In what could be the final acts of a sensational case that brought debate on Stand Your Ground and warning shots in Florida, Marissa Alexander has entered into an agreement that effectively ends her legal fight.
Alexander, a South Florida mother was hit with three counts of a 20-year mandatory sentence due to the state’s “10-20-life” laws for a 2010 incident in which she fired a shot from a handgun during a domestic dispute with her boyfriend at the time and his two children. After unsuccessfully invoking Florida’s controversial Stand Your Ground law in a claim of self-defense, she faced up to 60 years behind bars. Her case led to calls to revamp how the state treats SYG as well as provided the impulse behind a measure, HB89, better known as the “Warning Shot Bill” signed into law by Gov. Rick Scott earlier this year.
As reported by MSNBC, Alexander entered into a plea agreement to serve three years in prison on the three counts against her in court Monday. However, she was given credit for 1,030 days already served prior to her Thanksgiving 2013 release on house arrest pending a retrial.
With the plea entered, she will now return to jail for the next 65 days, finishing her sentence on Jan. 27, 2015.
When originally charged in 2010, Alexander rejected a three-year plea bargain and went for a jury trial, with her legal team opting for a defense based on the state’s stand your ground statutes.
The presiding judge at the time rejected the argument, stating there was “insufficient evidence she reasonably believed that deadly force was needed,” and that Alexander’s behavior was “inconsistent with a person who is in genuine fear for his or her life.”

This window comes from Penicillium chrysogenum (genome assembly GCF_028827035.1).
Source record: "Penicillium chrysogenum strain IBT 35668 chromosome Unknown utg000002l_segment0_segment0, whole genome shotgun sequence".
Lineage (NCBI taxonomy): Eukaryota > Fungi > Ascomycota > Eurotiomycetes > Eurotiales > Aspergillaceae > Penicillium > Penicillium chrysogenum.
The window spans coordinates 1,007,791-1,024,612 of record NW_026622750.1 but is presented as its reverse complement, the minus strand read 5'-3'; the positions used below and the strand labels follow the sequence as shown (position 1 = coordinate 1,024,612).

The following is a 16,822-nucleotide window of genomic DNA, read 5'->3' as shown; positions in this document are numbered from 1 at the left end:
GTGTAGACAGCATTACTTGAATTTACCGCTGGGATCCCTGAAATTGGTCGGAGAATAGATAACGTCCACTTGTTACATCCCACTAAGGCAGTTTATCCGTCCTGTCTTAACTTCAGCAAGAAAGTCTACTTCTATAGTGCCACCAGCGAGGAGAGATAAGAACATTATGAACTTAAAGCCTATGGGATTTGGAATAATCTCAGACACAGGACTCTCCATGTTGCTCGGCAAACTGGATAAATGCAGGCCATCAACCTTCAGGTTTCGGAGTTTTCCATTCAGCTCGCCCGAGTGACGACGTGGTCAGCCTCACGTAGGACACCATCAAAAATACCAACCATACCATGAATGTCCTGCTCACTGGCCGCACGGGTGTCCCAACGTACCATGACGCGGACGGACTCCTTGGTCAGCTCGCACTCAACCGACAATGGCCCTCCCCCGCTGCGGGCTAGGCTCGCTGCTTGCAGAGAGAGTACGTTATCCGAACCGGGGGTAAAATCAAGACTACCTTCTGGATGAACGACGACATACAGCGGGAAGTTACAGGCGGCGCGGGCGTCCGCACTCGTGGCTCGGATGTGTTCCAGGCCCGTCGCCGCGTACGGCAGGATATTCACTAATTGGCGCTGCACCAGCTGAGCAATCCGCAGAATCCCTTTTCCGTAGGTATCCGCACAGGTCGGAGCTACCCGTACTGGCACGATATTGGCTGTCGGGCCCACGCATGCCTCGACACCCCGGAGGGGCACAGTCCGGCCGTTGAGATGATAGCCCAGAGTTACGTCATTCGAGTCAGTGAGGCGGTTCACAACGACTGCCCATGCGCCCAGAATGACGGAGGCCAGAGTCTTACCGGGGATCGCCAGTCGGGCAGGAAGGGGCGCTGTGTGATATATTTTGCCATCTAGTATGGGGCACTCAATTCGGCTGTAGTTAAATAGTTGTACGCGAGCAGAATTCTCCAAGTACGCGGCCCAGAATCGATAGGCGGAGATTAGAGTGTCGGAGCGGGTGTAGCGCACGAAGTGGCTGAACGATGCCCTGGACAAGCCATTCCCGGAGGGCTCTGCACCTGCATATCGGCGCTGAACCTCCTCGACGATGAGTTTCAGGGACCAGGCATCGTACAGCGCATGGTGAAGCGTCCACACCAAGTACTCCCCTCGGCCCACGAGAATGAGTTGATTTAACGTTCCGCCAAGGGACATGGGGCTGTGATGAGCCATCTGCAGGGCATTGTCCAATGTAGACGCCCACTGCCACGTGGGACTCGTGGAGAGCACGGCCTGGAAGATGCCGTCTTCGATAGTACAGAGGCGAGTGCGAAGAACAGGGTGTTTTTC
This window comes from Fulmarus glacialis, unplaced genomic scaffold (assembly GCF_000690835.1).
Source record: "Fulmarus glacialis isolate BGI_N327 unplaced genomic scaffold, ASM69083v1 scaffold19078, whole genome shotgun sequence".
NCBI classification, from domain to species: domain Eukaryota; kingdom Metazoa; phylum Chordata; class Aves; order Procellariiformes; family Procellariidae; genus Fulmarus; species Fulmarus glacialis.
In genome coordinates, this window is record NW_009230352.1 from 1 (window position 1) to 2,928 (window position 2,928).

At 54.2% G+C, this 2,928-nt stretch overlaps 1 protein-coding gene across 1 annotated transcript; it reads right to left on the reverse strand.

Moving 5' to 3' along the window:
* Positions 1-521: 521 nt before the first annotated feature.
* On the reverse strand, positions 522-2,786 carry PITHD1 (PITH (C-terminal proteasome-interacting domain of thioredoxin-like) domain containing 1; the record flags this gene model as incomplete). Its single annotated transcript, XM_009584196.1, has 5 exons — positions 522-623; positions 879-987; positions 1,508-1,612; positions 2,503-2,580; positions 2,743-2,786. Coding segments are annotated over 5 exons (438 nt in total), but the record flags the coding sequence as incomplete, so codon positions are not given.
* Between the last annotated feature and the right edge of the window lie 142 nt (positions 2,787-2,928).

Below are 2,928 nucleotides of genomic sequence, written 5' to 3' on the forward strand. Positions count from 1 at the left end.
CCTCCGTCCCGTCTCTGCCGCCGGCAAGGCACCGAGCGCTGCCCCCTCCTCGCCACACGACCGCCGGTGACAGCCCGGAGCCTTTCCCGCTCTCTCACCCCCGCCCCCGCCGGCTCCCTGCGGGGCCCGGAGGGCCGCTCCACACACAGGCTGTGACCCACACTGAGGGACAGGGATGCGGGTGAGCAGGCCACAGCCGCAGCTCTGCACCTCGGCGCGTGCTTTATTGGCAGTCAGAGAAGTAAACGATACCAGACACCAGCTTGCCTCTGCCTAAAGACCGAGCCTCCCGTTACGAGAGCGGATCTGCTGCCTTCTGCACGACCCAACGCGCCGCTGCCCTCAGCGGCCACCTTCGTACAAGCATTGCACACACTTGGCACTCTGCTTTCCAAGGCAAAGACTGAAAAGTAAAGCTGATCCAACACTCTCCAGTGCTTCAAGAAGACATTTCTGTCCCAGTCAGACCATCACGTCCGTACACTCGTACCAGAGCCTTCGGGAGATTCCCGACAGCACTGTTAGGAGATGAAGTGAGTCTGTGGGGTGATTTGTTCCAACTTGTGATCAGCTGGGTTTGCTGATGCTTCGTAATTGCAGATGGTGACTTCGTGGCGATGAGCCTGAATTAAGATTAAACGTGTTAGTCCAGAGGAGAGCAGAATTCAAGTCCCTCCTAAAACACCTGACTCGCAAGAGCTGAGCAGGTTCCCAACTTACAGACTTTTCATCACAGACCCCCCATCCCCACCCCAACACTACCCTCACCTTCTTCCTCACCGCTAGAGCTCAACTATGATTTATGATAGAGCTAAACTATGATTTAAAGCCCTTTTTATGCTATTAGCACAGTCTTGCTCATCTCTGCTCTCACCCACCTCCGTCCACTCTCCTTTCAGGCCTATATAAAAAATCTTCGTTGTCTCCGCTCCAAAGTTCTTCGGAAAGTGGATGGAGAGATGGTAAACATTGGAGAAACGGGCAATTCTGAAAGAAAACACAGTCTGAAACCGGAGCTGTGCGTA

After 12 minutes of jury deliberation, she was found guilty in March 2012 and hit with a 20-year sentence although no one was injured.
In the wake of the acquittal of George Zimmerman in the death of Trayvon Martin after a successful SYG argument, media attention focused again on Alexander, with successful calls for her retrial.
A campaign to change the state’s interpretation of SYG to make it legal in the state for one to effectively display a weapon in a self-defense situation if proper justifications are met gained enough steam for a bill on the issue, HB89, to pass the state legislature this summer. It sailed through the House by a 93-24 margin then faced stiff opposition in the Florida Senate until a number of Democratic lawmakers crossed the aisle to support it in a final vote of 33-7.
“HB89 is not about warning shots,” Marion Hammer, president of the Unified Sportsmen of Florida and past president of the National Rifle Association, explained to Guns.com in June . “HB89 is about stopping abusive prosecutors from charging people with aggravated assault for defending themselves against an attacker.”
“Self-defense is not a crime,” the NRA icon continued. “Self-defense is a constitutional right and some Florida prosecutors have been violating those rights. Whether you display a firearm or discharge a firearm to stop an attacker, it is still self-defense. You shouldn’t be forced to shoot an attacker to have the protection of the law. This bill tells prosecutors to stop treating victims like criminals and stop treating criminals like victims.”
Alexander is expected back in court on Jan. 27, 2015 where, her sentences complete in the plea deal, she still faces another two years house arrest.